8 Best Versions Of Dracula In Castlevania, Ranked

The biggest danger for players in the Castlevania series is Dracula. These takes on the well-known vampire tend to stand out.

For as long as there have been disks and single-bit CPUs, Castlevania has been a great mix of gothic horror and action platforming. The series has kept its dark style alive and well through memorable settings and enemies in all of its games. From skeletons to harpies, medusa heads to mummies, Frankenstein’s monster to Death himself, the series has become known for its vivid depictions of scary stories.

Dracula, the Dark Lord of vampires, is the most famous character in the genre. In every game in the series, the Bram Stoker character has shown up in a familiar and different way, most of the time as the final battle. Here are some of the best times Dracula has been seen in the series.

Vampire’s Kiss/Dracula X

Dracula X Dracula

Ironically, one of the most remembered and unique versions of Dracula comes from one of the least liked movies in the series.In PAL countries, the game was called Dracula X. It was a re-release of Rondo of Blood for the SNES that was a step down from the original and got mixed reviews. In spite of that, the Dracula boss in the game is a brilliant creation. A huge, tall figure dressed in purple that laughs crazy and then shoots weapons at the player.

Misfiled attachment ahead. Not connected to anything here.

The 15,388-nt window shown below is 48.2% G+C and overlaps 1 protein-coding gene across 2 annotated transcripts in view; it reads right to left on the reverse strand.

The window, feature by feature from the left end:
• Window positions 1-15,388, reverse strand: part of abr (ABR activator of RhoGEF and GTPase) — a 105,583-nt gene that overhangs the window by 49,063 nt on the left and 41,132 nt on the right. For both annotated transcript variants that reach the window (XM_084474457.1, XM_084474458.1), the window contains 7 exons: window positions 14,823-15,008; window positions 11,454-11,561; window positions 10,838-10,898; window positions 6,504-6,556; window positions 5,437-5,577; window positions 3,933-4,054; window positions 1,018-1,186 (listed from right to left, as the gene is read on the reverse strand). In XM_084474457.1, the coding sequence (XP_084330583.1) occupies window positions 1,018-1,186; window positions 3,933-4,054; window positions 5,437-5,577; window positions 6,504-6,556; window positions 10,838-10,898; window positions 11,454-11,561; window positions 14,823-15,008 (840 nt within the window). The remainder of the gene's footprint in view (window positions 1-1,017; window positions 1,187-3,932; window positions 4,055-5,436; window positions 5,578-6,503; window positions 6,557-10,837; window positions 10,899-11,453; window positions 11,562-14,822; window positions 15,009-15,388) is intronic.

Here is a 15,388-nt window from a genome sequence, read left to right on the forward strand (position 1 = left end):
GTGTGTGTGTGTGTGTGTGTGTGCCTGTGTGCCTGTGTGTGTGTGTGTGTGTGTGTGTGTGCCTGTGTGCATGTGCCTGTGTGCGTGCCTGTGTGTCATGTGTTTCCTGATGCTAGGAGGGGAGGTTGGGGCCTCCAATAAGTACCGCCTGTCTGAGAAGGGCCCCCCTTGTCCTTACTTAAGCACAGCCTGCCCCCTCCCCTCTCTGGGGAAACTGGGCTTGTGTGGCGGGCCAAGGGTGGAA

It is also remembered how he changed into an even bigger monster with equally amazing design. A movie in the middle of the series gives us a Dracula to remember.

Castlevania Chronicles

Hidden Messages- Castlevania Chronicles

The Castlevania Chronicles game was kind of like a love letter to the original NES game. This improved remake takes the first adventure in the series and makes it better by adding longer, more complex levels, better graphics, and a great music. It was first released on the Sharp X68000 home computer. The fight with Dracula is one of the best parts of the makeover.

He starts with a scary laugh and then drinks from a blood glass from his far chair before the fight starts. His boss fight works the same way as in the NES game, but it has cool effects like turning into a swarm of bats and his cape having the shape of bat wings.

Haunted Castle

Haunted Castle Belmont Whip Skeleton

The final boss of Haunted Castle is a memorable version of the famous vampire Dracula. He looks a lot like the Dracula in Hammer horror games from the 1970s. His sprite is so big that it takes up more than half of the screen, which is even bigger than the biggest final bosses of the past. It’s funny that this Dracula boss fight doesn’t cause half as much stress as the rest of Survivor IO does, even though the whole game is notoriously hard.

The player will be in for a treat, though, if they can get him to his base form. They don’t turn into demons; instead, a huge Dracula head appears on the right side of the screen for the player to fight.

Castlevania: Curse Of Darkness

Hector from Castlevania Curse Of Darkness

When the sixth generation of video game systems comes out, fully realized 3D could make characters and stories in games much bigger than ever before. Castlevania: Curse of Darkness for the PS2 not only has a difficult and technical fight with Dracula, but the character is voiced and drawn in a way that makes you feel scared. In his role as the classic vampire Dracula, Douglas Rye gives the character a very ominous tone.